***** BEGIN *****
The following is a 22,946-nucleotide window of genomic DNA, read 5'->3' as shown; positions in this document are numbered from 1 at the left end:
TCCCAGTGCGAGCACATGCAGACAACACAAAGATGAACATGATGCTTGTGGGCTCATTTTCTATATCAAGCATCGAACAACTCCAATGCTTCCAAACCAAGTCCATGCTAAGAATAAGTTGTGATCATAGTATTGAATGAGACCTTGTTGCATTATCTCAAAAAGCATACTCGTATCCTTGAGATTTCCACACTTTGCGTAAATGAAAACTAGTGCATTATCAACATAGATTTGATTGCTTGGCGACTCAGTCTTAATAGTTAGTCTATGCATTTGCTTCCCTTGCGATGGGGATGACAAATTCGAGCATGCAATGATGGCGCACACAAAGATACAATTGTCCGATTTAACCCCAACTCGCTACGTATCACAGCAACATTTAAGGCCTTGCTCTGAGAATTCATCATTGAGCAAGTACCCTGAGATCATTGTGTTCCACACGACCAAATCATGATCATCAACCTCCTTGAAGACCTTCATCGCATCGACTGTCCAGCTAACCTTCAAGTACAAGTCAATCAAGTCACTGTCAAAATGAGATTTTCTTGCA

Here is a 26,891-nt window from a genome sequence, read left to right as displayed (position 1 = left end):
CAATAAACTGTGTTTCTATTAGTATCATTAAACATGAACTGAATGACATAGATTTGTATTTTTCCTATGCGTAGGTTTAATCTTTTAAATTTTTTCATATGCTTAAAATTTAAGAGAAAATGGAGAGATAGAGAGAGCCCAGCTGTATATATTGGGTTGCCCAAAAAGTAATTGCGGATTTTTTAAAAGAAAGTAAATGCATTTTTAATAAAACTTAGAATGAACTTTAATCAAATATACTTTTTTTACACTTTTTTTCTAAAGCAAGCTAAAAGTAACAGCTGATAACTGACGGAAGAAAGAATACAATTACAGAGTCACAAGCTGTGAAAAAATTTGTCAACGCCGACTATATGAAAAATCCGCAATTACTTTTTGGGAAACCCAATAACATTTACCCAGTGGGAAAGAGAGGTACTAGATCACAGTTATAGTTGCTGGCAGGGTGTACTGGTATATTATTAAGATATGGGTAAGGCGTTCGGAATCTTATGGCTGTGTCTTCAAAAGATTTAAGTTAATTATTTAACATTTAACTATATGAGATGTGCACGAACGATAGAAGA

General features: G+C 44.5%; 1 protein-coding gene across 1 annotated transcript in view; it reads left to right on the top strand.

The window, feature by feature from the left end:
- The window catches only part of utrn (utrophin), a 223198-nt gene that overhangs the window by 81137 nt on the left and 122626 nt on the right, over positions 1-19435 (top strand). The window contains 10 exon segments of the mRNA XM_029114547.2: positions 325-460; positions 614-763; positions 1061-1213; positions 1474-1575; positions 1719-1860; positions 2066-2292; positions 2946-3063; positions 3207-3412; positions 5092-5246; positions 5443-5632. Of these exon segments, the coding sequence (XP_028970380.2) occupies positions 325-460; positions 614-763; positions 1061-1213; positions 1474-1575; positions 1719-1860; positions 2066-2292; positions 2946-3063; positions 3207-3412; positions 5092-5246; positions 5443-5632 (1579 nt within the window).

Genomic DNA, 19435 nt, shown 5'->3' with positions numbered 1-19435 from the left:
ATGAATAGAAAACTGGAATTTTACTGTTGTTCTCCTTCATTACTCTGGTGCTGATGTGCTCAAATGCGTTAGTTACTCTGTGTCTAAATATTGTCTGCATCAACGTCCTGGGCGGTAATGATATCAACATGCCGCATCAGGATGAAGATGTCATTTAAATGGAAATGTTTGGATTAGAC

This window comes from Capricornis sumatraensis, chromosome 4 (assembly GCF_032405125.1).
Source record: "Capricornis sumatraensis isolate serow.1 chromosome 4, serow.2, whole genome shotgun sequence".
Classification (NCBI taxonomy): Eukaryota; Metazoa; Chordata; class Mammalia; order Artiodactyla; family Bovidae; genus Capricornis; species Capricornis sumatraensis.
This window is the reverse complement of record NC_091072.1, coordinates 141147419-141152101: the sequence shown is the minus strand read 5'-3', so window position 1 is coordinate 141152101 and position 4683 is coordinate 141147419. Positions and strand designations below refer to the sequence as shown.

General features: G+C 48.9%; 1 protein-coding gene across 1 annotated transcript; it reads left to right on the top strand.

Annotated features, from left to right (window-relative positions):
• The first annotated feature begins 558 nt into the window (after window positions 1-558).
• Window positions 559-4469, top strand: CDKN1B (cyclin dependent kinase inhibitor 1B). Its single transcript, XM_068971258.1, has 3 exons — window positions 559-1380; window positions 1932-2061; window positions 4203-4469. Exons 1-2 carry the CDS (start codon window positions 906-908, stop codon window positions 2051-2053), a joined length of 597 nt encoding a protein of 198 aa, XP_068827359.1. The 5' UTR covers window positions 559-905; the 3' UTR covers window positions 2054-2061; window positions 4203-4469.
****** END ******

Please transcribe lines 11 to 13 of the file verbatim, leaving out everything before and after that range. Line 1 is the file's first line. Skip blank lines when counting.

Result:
Source record: "Capricornis sumatraensis isolate serow.1 chromosome 4, serow.2, whole genome shotgun sequence".
Classification (NCBI taxonomy): Eukaryota; Metazoa; Chordata; class Mammalia; order Artiodactyla; family Bovidae; genus Capricornis; species Capricornis sumatraensis.
This window is the reverse complement of record NC_091072.1, coordinates 141147419-141152101: the sequence shown is the minus strand read 5'-3', so window position 1 is coordinate 141152101 and position 4683 is coordinate 141147419. Positions and strand designations below refer to the sequence as shown.